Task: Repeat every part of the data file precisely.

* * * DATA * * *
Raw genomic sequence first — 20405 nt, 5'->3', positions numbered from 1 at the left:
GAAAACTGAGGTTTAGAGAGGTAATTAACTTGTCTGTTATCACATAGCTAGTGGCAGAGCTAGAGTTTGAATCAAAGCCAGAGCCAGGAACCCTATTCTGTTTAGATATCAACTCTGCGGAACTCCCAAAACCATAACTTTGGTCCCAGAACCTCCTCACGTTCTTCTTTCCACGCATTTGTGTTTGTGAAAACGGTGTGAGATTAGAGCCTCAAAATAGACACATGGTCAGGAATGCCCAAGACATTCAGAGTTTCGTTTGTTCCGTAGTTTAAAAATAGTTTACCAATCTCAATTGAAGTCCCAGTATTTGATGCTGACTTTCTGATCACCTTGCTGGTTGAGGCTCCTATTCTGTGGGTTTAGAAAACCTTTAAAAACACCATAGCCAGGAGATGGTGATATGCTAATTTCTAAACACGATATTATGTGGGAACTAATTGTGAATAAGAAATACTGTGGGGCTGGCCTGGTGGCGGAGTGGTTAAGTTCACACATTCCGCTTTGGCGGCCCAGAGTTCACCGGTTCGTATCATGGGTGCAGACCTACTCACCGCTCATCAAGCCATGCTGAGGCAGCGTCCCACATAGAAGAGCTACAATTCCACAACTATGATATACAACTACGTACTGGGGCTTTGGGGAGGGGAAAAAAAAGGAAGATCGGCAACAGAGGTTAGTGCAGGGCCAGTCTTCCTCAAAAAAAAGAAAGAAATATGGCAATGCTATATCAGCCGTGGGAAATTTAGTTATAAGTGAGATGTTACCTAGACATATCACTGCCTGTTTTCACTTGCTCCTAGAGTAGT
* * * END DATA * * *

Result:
Raw genomic sequence first — 20405 nt, 5'->3', positions numbered from 1 at the left:
GAAAACTGAGGTTTAGAGAGGTAATTAACTTGTCTGTTATCACATAGCTAGTGGCAGAGCTAGAGTTTGAATCAAAGCCAGAGCCAGGAACCCTATTCTGTTTAGATATCAACTCTGCGGAACTCCCAAAACCATAACTTTGGTCCCAGAACCTCCTCACGTTCTTCTTTCCACGCATTTGTGTTTGTGAAAACGGTGTGAGATTAGAGCCTCAAAATAGACACATGGTCAGGAATGCCCAAGACATTCAGAGTTTCGTTTGTTCCGTAGTTTAAAAATAGTTTACCAATCTCAATTGAAGTCCCAGTATTTGATGCTGACTTTCTGATCACCTTGCTGGTTGAGGCTCCTATTCTGTGGGTTTAGAAAACCTTTAAAAACACCATAGCCAGGAGATGGTGATATGCTAATTTCTAAACACGATATTATGTGGGAACTAATTGTGAATAAGAAATACTGTGGGGCTGGCCTGGTGGCGGAGTGGTTAAGTTCACACATTCCGCTTTGGCGGCCCAGAGTTCACCGGTTCGTATCATGGGTGCAGACCTACTCACCGCTCATCAAGCCATGCTGAGGCAGCGTCCCACATAGAAGAGCTACAATTCCACAACTATGATATACAACTACGTACTGGGGCTTTGGGGAGGGGAAAAAAAAGGAAGATCGGCAACAGAGGTTAGTGCAGGGCCAGTCTTCCTCAAAAAAAAGAAAGAAATATGGCAATGCTATATCAGCCGTGGGAAATTTAGTTATAAGTGAGATGTTACCTAGACATATCACTGCCTGTTTTCACTTGCTCCTAGAGTAGT